Fishing from a Stand Up Paddleboard. Photo by TJ Marshall

As a die-hard surfer I’ve picked up just about every kind of board to surf with and one of my favorites is a Stand Up Paddle board (SUP). Recently, my long time “surf brah” Kevin swung over from Orlando wanting to enjoy some small wave fun here in Cocoa Beach but the tide came up and, well, the surf didn’t look to good.

No problem! I grabbed the fishing poles, threw the boards on the truck and we headed over to the Banana River. Kev had been going on flat water crusies every since I gave him a “bro rate” on my old SUP when I stepped up to a new one. Yet he’d never wet a line from one — it was time to change that.

We headed over to my local park that had two boat ramps and a dedicated kayak/SUP ramp, specifically made with a fabric liner so not to damage the numerous yaks and SUPs dropping in the water these days like a concrete boat ramp will do. There were 6 other people launching so we waited our turn to head out into the 1000 Island chain – a great spot for catching redfish, snook, speckled trout and when you’re lucky a fun, fighting tarpon.

Like most folks, Kev was completely unaware that it was likely tax dollars from fishing licenses, gear and boat fuel sales that paid for the park boat ramps and the state biologists to study the fisheries we were fishing. The U.S. Fish and Wildlife Service administers an industry supported Sportfish Restoration Program where a surcharge is added to items related to fishing and the money goes back to the states to ensure we have both abundant fish and wildlife as well as access to sustainably enjoy them.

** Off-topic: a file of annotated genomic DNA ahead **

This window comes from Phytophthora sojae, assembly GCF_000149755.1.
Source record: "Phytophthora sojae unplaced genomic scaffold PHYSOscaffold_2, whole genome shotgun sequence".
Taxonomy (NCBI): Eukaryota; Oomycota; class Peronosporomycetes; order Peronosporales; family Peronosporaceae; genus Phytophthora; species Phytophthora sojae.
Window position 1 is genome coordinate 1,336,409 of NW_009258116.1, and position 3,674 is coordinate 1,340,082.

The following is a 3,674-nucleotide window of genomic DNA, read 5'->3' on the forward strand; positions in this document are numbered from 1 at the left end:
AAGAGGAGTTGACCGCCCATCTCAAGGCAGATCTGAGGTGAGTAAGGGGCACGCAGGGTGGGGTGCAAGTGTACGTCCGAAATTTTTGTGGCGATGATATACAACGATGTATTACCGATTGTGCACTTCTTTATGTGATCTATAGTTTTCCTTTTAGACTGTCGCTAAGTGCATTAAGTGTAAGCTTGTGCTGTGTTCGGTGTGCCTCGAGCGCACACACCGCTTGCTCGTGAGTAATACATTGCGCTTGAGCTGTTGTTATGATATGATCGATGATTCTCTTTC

And enjoy them we did. We paddled over 5.5 miles twisting and winding through islands often fishing the mangrove banks with the wind at our backs. We saw ospreys, manatees, redfish and mullet galore. We had a grand time messing with some poor man’s tarpon – a school of ladyfish busting all over some bait fish.

Kev kept telling me, “My wife is going to be missing me now that I’ve learned to fish from this SUP.” Which isn’t a bad thing – each time he buys a little piece of gear, some bait to take with him, or renews his fishing license, a piece of that purchase will circle back toward the management and use of a priceless resource.

If you’re interested in getting out and trying some fishing, the Recreational Boating and Fishing Foundation’s has everything you need to know on where and how to go fishing near you. Fresh water, salt water, back bay, heck even ice fishing! Don’t forget that fishing license, think of it as the best conservation tool in your tackle box.